Kahan’s other studies have very similar results. Is all of this surprising? Maybe not. But it does mean that in many situations evidence-based arguments will not prevail.

Kahan proposes that the real challenge then is how to communicate good science in ways that reduce the polarization. For instance in the case of the climate change debate, focusing on alternative energy sources and possible geo-engineering solutions might be helpful. Involving diverse ‘communicators’ apparently may also make a difference.

Of course this isn’t saying that all extremists can be induced to moderate their views. And Kahan’s suggested solutions still look weak. But the problem before us now is clearer: we make some of our important decisions based on our ideologies, not on evidence. More evidence, more clearly presented, may not be the solution.

Congressmen John Boehmer, John Shimkus, Paul Rand (treehugger.org)

Congressmen John Boehmer, John Shimkus, Paul Rand (treehugger.org)


Canadian Minister of Natural Resources Joe Oliver and Prime Minister Stephen Harper (ipolitics.ca) These are all political leaders in North America. All dismiss the risks of climate change. According to Kahan, white men, especially entitled ones, are more likely to dismiss the risks of climate change than women or people of other races.

Canadian Minister of Natural Resources Joe Oliver and Prime Minister Stephen Harper (ipolitics.ca)
These are all political leaders in North America. All dismiss the risks of climate change. According to Kahan, white men, especially entitled ones, are more likely to dismiss the risks than women or people of other races.

Kahan’s conclusions are at least based on evidence-based arguments. Now we need unusual ways to communicate them or we probably won’t accept them anyway.

What if we’re just not smart enough to find ways to moderate our polarized positions? That really is too bleak to contemplate. Kahan’s ‘truth’ may be partial, but surely it is worth pursuing.

An Unusual Mortality of Bottlenose Dolpnins

January 24th, 2014
Bottlenose Dolphins are intelligent, social, long-lived, and alien (earthlyissues.com)

Bottlenose Dolphins are intelligent, social, long-lived, and alien (earthlyissues.com)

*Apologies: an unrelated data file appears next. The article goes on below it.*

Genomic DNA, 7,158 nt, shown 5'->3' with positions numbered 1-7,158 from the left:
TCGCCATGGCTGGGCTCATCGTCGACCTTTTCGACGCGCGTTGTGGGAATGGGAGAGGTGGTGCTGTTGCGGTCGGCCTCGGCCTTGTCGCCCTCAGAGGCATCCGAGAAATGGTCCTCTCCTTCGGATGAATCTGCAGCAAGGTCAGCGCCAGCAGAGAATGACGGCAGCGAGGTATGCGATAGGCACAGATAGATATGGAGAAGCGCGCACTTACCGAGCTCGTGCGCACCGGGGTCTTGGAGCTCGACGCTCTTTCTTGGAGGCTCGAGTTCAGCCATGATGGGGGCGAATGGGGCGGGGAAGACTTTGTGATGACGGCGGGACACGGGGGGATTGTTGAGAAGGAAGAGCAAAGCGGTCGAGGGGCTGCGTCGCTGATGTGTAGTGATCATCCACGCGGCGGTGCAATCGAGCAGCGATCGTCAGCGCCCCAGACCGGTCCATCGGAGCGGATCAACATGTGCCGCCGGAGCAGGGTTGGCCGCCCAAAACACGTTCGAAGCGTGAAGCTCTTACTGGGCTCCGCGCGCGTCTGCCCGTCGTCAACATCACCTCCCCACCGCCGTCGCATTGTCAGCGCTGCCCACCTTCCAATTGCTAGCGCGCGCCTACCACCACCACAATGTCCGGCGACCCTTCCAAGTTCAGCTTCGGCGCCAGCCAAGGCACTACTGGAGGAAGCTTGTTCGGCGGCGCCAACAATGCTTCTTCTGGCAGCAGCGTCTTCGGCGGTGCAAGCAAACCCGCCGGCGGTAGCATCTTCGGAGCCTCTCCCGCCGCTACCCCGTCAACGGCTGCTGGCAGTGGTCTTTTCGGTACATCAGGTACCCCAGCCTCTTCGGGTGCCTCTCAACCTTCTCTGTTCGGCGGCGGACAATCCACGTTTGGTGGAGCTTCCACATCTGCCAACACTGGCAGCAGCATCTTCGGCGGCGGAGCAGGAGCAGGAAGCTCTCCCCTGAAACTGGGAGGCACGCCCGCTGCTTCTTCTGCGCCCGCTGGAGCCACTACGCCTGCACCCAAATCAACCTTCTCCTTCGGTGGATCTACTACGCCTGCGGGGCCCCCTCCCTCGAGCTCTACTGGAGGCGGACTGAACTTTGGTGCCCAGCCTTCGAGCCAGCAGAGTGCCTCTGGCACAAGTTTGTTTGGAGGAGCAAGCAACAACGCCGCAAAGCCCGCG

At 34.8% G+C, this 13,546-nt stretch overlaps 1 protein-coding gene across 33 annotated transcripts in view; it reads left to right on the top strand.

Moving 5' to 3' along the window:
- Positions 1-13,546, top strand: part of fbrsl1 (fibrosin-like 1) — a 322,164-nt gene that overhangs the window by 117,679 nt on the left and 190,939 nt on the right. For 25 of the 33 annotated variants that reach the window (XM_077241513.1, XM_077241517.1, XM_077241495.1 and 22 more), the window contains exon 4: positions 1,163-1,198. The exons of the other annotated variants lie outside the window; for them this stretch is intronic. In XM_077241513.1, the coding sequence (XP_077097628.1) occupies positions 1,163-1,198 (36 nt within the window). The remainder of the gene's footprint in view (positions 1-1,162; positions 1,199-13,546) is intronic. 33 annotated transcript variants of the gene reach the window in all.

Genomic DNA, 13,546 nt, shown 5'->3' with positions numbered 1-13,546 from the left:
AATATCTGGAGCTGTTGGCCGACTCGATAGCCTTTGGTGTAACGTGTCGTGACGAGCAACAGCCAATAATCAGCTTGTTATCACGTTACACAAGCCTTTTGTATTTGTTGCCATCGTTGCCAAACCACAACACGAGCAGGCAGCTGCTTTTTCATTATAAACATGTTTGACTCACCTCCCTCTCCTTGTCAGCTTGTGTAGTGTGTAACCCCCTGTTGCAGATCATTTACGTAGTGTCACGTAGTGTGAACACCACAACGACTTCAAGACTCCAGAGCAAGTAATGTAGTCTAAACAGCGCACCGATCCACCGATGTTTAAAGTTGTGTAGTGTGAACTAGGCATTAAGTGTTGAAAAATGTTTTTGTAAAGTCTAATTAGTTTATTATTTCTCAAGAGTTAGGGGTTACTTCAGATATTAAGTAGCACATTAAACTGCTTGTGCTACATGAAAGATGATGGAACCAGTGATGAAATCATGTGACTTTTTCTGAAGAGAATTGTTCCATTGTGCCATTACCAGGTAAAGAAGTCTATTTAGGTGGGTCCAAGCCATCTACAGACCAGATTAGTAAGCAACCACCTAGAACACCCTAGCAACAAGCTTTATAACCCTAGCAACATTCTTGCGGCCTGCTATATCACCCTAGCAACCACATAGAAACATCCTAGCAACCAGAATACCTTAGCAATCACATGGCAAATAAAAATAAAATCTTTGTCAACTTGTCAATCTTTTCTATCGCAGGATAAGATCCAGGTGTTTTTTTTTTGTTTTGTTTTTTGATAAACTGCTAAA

A lot of Bottlenose Dolphins have washed up dead or dying on the shores of the US east coast. Starting last summer, and increasing month by month, about a thousand have been found. Many others have certainly died offshore. The deaths were first noticed on the beaches of New Jersey and New York. As the migratory populations have shifted south through the autumn and winter, dead animals have now stranded on beaches as far south as Florida.

Bottlenose dolphin strandings have been very high since July. Blue indicaes the average number stranded in each state from 2007-2012, red the number stranded since July 2013 (noaa)

Bottlenose Dolphin strandings have been very high since July. Blue indicates the average number stranded in each state from 2007-2012, red the number stranded since July 2013 (noaa)

What’s going on here?

NOAA has labelled this an Unusual Mortality Event, though such events really are not that unusual. Sixty marine mammal UMEs have occurred in US waters since 1991, and this is the 12th on the east coast since then. It may, though, be the biggest yet recorded.

Bottlenose Dolphins live in warm temperate waters around the world. Along the east coast of the the US they live in distinct migratory and resident coastal populations, a total of about 40,000 dolphins, that may or may not intermix at times. A larger offshore population, another 80,000 animals, live out along the edge of the Continental Shelf, and they may also sometimes intermix with the coastal populations. We really don’t know much about these interactions.

Distinct populations of Bottlenose Dolphins, two of them migratory and at least three of them resident, live along the US east coast. Larger offshore populations live along the edge of the Continental Shelf (noaa.gov)

Distinct populations of Bottlenose Dolphins, two of them migratory and at least three of them resident, live along the US east coast. Larger offshore populations live along the edge of the Continental Shelf (noaa.gov)